House Majority Leader Kevin McCarthy’s path to the speakership was made more complicated Wednesday when a band of tight-knit conservatives pledged to support one of his rivals, setting up an unpredictable month that could end in a speaker stalemate.
McCarthy is likely to win the support of a broad majority of the GOP conference when they cast their secret ballots behind closed doors at noon Thursday. But whether he can wrangle 218 votes three weeks later on the House floor, as required by the Constitution, remains to be seen.
The House Freedom Caucus, a splinter group of conservatives, endorsed Rep. Daniel Webster and his platform of bottom-up procedural reform. The decision was a sign that McCarthy cannot seem to escape the pall surrounding Speaker John Boehner, who represents centralized power, abuse of the process, and retaliatory tactics to many of these members.
“It’s more 'why Webster?' than 'why not McCarthy?'” Rep. Steve King said. “We get along better and we work well together, but I’m looking for more of a bottom-up [approach], and the pattern here that’s been established by John Boehner is top-down.”
The Freedom Caucus has pledged to vote as a bloc Thursday, and although members are not bound to that pledge on Oct. 29, many have shown a willingness to publicly buck their party’s chosen nominee in the past. The caucus's endorsement is expected to net Webster some 30 votes, and he has also been endorsed by non-Freedom Caucus members such as Reps. Thomas Massie and Walter Jones.
“Our group has every intention of voting together tomorrow and on the House floor,” Freedom Caucus Chairman Jim Jordan said Wednesday. “It’s a constitutional office. It’s a decision made on the floor of the House by the House of Representatives. All the other offices are just regular conference votes. This is unique.”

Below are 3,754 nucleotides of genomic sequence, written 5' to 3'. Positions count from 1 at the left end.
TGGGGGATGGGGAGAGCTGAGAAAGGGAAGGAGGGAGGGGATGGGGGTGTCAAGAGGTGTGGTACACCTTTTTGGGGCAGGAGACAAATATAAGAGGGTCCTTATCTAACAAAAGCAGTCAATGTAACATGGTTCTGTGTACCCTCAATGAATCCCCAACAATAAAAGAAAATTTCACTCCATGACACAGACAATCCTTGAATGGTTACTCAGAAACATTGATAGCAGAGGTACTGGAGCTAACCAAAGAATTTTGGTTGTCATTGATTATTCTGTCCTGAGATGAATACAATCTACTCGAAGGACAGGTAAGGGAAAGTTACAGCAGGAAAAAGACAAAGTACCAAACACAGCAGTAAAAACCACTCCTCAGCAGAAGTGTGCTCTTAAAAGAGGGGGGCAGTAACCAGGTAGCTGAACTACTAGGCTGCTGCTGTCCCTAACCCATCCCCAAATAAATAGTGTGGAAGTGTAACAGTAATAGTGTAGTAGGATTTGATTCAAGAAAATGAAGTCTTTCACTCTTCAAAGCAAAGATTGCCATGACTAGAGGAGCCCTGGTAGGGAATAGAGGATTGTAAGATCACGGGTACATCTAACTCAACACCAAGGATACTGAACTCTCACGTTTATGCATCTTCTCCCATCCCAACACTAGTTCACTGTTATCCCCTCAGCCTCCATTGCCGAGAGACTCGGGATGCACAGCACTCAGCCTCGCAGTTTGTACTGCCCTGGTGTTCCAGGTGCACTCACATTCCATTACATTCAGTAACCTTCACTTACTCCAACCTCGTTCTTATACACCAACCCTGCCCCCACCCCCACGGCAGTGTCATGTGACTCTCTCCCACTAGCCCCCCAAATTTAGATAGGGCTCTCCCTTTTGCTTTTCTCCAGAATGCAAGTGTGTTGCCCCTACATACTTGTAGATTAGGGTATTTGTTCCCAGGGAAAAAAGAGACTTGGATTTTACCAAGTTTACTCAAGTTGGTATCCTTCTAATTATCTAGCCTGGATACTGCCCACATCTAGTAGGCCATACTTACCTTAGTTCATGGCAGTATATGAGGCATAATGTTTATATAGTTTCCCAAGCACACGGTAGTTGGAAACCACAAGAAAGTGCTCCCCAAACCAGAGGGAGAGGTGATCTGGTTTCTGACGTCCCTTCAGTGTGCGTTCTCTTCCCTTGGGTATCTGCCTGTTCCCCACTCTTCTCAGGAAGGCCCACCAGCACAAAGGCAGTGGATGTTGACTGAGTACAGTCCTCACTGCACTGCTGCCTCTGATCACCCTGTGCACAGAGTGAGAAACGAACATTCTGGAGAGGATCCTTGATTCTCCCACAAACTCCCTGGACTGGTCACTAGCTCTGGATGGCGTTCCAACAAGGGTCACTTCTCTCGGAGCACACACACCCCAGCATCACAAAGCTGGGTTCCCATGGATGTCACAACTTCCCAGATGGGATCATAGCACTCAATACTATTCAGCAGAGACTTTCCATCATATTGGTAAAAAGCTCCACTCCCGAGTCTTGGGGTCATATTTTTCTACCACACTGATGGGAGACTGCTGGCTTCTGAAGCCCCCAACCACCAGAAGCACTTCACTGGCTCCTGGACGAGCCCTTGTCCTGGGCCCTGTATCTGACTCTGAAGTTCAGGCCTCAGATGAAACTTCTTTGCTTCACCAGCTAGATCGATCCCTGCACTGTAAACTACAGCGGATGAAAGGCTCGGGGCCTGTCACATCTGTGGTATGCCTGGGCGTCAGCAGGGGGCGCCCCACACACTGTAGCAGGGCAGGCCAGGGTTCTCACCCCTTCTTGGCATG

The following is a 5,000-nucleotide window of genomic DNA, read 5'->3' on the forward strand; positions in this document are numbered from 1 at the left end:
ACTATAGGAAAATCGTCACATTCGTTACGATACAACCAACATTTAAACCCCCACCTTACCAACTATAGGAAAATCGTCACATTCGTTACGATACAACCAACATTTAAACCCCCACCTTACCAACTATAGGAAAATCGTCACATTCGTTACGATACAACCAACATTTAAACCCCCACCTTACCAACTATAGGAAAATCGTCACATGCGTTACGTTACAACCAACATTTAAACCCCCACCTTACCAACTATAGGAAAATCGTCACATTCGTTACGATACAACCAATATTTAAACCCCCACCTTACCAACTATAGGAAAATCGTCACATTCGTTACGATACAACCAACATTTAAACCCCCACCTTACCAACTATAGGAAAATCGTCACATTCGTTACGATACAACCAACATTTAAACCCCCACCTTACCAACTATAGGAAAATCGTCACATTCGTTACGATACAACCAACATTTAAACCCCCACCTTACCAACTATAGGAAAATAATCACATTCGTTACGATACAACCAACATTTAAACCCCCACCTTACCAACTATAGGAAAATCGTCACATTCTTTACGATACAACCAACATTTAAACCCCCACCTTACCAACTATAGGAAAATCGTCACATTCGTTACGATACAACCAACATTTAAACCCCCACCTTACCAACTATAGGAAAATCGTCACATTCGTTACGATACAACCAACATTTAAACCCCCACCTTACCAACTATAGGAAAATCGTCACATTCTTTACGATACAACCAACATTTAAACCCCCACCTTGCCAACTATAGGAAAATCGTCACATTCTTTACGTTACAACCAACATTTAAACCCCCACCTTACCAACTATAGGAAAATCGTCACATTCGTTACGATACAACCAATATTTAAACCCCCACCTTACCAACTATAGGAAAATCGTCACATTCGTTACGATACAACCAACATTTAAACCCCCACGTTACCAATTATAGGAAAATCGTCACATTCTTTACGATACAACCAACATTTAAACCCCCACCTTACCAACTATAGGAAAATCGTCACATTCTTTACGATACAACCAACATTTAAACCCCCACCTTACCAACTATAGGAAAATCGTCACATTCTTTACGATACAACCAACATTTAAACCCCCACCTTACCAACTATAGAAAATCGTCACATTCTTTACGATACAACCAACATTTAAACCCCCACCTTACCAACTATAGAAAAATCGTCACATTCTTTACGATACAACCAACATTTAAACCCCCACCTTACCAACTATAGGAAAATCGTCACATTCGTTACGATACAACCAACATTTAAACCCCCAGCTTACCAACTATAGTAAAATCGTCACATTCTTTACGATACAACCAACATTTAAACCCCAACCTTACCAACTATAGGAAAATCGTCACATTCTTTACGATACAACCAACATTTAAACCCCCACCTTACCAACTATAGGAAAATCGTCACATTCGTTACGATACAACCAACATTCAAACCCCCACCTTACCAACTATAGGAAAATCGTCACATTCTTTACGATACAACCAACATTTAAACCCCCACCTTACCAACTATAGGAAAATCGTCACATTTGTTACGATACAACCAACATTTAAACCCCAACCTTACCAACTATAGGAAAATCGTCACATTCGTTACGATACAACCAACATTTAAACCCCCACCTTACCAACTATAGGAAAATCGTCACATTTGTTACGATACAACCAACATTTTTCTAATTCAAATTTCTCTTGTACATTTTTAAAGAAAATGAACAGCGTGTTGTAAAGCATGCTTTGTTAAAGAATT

In a statement released after its decision, the Freedom Caucus said its “constituents will simply not accept a continuation of the status quo,” and that “under the present circumstances and without significant changes to conference leadership and process, Rep. Daniel Webster would be best equipped to earn back the trust of the American people.”
Meanwhile, McCarthy will lose more votes to the third candidate, Rep. Jason Chaffetz. It is unclear, however, whether those members would carry their dissent onto the House floor, which the Freedom Caucus may do. Chaffetz has said he does not think McCarthy can win 218 votes and has presented himself as a middle-of-the-road candidate who can unite conservatives and centrists, but he has failed to attract many of either.
Late Wednesday, walking door to door around the Capitol complex to gather support, Webster said in an interview that he wants to decentralize the “pyramid of power,” as he said he did when he was speaker of the Florida statehouse.
“We’re going to push down the pyramid of power, spread out the base, so every member—every member—has an opportunity to be successful,” he said. “You can’t let the process itself destroy 80 percent of the bills.”
He said he wants to end the brinkmanship that has characterized the legislative fights of the last several years and left the House with a series of stopgap spending bills. And though he recognizes that an omnibus spending bill will likely need to be passed by the end of the year, and that the debt ceiling will have to be dealt with, he said he wants to allow the committees to write and pass the bills instead of having leadership foist them on the rank and file.